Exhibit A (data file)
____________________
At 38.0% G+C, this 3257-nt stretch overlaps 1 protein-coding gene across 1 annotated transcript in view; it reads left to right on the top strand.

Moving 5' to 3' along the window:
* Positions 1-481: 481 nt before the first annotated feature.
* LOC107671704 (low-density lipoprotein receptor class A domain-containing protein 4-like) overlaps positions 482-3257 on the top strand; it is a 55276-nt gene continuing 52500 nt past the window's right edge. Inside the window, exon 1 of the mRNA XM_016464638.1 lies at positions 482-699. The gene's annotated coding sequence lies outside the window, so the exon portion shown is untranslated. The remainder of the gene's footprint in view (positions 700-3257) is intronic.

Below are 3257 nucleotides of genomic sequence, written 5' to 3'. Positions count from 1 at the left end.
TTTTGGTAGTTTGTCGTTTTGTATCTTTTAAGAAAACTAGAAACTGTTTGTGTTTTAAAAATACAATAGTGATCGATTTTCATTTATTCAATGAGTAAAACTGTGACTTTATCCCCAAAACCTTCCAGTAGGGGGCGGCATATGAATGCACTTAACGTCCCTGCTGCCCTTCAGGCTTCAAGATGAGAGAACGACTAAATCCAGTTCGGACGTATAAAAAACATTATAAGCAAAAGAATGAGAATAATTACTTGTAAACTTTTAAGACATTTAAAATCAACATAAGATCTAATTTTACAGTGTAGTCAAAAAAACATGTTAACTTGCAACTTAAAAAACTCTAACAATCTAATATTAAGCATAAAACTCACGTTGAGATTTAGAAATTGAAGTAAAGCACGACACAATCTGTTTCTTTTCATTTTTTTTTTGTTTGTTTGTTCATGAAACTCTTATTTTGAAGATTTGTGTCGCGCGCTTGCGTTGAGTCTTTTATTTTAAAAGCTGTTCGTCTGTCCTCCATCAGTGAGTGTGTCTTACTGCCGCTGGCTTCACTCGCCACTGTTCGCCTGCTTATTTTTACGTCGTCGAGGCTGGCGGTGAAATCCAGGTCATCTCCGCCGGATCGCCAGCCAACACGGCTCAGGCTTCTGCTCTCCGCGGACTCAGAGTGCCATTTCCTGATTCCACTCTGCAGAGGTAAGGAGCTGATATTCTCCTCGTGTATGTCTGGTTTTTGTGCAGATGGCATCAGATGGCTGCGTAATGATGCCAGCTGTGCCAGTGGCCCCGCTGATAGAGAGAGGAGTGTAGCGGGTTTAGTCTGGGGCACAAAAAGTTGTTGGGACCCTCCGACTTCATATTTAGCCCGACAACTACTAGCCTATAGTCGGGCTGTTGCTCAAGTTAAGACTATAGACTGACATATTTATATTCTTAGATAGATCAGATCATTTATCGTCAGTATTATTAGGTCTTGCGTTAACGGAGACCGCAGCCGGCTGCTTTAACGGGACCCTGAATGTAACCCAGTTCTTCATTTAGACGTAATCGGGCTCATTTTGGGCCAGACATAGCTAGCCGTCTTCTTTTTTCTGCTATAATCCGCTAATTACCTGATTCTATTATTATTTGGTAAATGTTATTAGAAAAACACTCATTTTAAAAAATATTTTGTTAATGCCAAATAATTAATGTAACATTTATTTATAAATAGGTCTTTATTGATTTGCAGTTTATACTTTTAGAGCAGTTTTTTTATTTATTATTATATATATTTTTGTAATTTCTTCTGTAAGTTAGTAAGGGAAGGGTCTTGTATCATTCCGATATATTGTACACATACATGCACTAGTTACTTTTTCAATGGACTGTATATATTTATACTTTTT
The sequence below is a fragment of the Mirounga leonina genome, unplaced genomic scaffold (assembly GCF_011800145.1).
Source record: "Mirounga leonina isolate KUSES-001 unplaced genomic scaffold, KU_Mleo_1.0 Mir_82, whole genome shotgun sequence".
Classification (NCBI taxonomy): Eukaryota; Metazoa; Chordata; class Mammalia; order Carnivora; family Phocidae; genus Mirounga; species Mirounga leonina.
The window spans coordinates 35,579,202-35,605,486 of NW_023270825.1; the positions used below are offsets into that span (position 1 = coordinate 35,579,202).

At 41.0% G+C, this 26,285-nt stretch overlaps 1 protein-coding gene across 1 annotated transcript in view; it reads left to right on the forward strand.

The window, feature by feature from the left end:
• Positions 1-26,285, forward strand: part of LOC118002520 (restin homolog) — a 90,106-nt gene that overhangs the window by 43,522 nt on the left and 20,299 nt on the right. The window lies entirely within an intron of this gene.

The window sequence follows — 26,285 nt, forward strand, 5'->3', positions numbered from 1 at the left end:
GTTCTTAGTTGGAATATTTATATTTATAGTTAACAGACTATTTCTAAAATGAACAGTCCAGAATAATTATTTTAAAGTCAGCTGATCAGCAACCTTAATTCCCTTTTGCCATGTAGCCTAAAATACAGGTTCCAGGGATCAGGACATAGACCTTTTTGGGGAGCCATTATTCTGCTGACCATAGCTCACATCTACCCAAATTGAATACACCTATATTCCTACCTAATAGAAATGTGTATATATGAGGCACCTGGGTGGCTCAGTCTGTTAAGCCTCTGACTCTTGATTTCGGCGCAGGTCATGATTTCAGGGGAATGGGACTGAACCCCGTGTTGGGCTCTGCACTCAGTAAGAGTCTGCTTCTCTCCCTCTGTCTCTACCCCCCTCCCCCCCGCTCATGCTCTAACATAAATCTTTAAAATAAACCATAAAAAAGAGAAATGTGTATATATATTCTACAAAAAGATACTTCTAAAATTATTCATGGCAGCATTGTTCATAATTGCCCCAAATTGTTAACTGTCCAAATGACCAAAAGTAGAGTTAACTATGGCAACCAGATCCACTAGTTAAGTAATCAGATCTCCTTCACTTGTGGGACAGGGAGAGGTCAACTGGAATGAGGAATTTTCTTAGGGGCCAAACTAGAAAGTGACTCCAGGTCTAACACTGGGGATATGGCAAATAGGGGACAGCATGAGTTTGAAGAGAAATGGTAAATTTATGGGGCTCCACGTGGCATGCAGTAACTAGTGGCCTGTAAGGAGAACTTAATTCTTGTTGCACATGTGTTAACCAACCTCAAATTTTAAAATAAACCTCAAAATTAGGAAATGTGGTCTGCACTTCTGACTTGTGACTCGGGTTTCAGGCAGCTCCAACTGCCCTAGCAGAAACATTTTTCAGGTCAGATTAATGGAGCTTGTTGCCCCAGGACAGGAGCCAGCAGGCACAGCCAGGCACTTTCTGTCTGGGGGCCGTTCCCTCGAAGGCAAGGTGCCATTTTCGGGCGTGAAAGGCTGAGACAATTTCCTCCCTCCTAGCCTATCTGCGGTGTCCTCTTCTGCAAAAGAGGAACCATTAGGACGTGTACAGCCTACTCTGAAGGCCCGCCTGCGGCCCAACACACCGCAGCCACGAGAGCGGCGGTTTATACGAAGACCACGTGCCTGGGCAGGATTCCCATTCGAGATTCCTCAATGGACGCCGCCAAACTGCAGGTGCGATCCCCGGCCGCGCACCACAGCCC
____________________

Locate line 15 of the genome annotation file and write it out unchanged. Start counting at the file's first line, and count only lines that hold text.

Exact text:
GTTCTTAGTTGGAATATTTATATTTATAGTTAACAGACTATTTCTAAAATGAACAGTCCAGAATAATTATTTTAAAGTCAGCTGATCAGCAACCTTAATTCCCTTTTGCCATGTAGCCTAAAATACAGGTTCCAGGGATCAGGACATAGACCTTTTTGGGGAGCCATTATTCTGCTGACCATAGCTCACATCTACCCAAATTGAATACACCTATATTCCTACCTAATAGAAATGTGTATATATGAGGCACCTGGGTGGCTCAGTCTGTTAAGCCTCTGACTCTTGATTTCGGCGCAGGTCATGATTTCAGGGGAATGGGACTGAACCCCGTGTTGGGCTCTGCACTCAGTAAGAGTCTGCTTCTCTCCCTCTGTCTCTACCCCCCTCCCCCCCGCTCATGCTCTAACATAAATCTTTAAAATAAACCATAAAAAAGAGAAATGTGTATATATATTCTACAAAAAGATACTTCTAAAATTATTCATGGCAGCATTGTTCATAATTGCCCCAAATTGTTAACTGTCCAAATGACCAAAAGTAGAGTTAACTATGGCAACCAGATCCACTAGTTAAGTAATCAGATCTCCTTCACTTGTGGGACAGGGAGAGGTCAACTGGAATGAGGAATTTTCTTAGGGGCCAAACTAGAAAGTGACTCCAGGTCTAACACTGGGGATATGGCAAATAGGGGACAGCATGAGTTTGAAGAGAAATGGTAAATTTATGGGGCTCCACGTGGCATGCAGTAACTAGTGGCCTGTAAGGAGAACTTAATTCTTGTTGCACATGTGTTAACCAACCTCAAATTTTAAAATAAACCTCAAAATTAGGAAATGTGGTCTGCACTTCTGACTTGTGACTCGGGTTTCAGGCAGCTCCAACTGCCCTAGCAGAAACATTTTTCAGGTCAGATTAATGGAGCTTGTTGCCCCAGGACAGGAGCCAGCAGGCACAGCCAGGCACTTTCTGTCTGGGGGCCGTTCCCTCGAAGGCAAGGTGCCATTTTCGGGCGTGAAAGGCTGAGACAATTTCCTCCCTCCTAGCCTATCTGCGGTGTCCTCTTCTGCAAAAGAGGAACCATTAGGACGTGTACAGCCTACTCTGAAGGCCCGCCTGCGGCCCAACACACCGCAGCCACGAGAGCGGCGGTTTATACGAAGACCACGTGCCTGGGCAGGATTCCCATTCGAGATTCCTCAATGGACGCCGCCAAACTGCAGGTGCGATCCCCGGCCGCGCACCACAGCCC